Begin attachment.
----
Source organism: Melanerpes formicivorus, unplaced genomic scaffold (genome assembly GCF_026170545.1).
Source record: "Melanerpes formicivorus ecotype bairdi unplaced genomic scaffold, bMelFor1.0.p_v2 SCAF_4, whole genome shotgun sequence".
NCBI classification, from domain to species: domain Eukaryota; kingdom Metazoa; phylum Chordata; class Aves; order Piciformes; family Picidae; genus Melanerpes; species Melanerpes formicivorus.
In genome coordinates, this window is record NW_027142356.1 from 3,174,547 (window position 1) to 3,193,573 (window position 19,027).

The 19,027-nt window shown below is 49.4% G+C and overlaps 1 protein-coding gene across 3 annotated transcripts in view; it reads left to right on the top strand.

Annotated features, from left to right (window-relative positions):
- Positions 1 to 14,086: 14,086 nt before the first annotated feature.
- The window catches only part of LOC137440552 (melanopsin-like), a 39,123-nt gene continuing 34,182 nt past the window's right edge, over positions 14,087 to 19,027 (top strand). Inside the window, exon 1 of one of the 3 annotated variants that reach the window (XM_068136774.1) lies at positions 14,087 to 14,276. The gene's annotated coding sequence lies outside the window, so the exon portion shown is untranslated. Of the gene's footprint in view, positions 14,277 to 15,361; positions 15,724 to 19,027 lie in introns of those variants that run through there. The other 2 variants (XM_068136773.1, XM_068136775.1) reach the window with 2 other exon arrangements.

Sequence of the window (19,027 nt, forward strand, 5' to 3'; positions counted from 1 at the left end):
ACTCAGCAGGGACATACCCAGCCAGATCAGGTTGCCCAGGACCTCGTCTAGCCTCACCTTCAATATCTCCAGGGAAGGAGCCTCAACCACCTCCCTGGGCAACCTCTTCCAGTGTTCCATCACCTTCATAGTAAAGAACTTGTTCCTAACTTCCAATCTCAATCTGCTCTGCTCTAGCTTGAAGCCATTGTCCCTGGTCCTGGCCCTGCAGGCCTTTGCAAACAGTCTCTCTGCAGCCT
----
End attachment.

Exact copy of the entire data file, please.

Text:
Source organism: Melanerpes formicivorus, unplaced genomic scaffold (genome assembly GCF_026170545.1).
Source record: "Melanerpes formicivorus ecotype bairdi unplaced genomic scaffold, bMelFor1.0.p_v2 SCAF_4, whole genome shotgun sequence".
NCBI classification, from domain to species: domain Eukaryota; kingdom Metazoa; phylum Chordata; class Aves; order Piciformes; family Picidae; genus Melanerpes; species Melanerpes formicivorus.
In genome coordinates, this window is record NW_027142356.1 from 3,174,547 (window position 1) to 3,193,573 (window position 19,027).

The 19,027-nt window shown below is 49.4% G+C and overlaps 1 protein-coding gene across 3 annotated transcripts in view; it reads left to right on the top strand.

Annotated features, from left to right (window-relative positions):
- Positions 1 to 14,086: 14,086 nt before the first annotated feature.
- The window catches only part of LOC137440552 (melanopsin-like), a 39,123-nt gene continuing 34,182 nt past the window's right edge, over positions 14,087 to 19,027 (top strand). Inside the window, exon 1 of one of the 3 annotated variants that reach the window (XM_068136774.1) lies at positions 14,087 to 14,276. The gene's annotated coding sequence lies outside the window, so the exon portion shown is untranslated. Of the gene's footprint in view, positions 14,277 to 15,361; positions 15,724 to 19,027 lie in introns of those variants that run through there. The other 2 variants (XM_068136773.1, XM_068136775.1) reach the window with 2 other exon arrangements.

Sequence of the window (19,027 nt, forward strand, 5' to 3'; positions counted from 1 at the left end):
ACTCAGCAGGGACATACCCAGCCAGATCAGGTTGCCCAGGACCTCGTCTAGCCTCACCTTCAATATCTCCAGGGAAGGAGCCTCAACCACCTCCCTGGGCAACCTCTTCCAGTGTTCCATCACCTTCATAGTAAAGAACTTGTTCCTAACTTCCAATCTCAATCTGCTCTGCTCTAGCTTGAAGCCATTGTCCCTGGTCCTGGCCCTGCAGGCCTTTGCAAACAGTCTCTCTGCAGCCT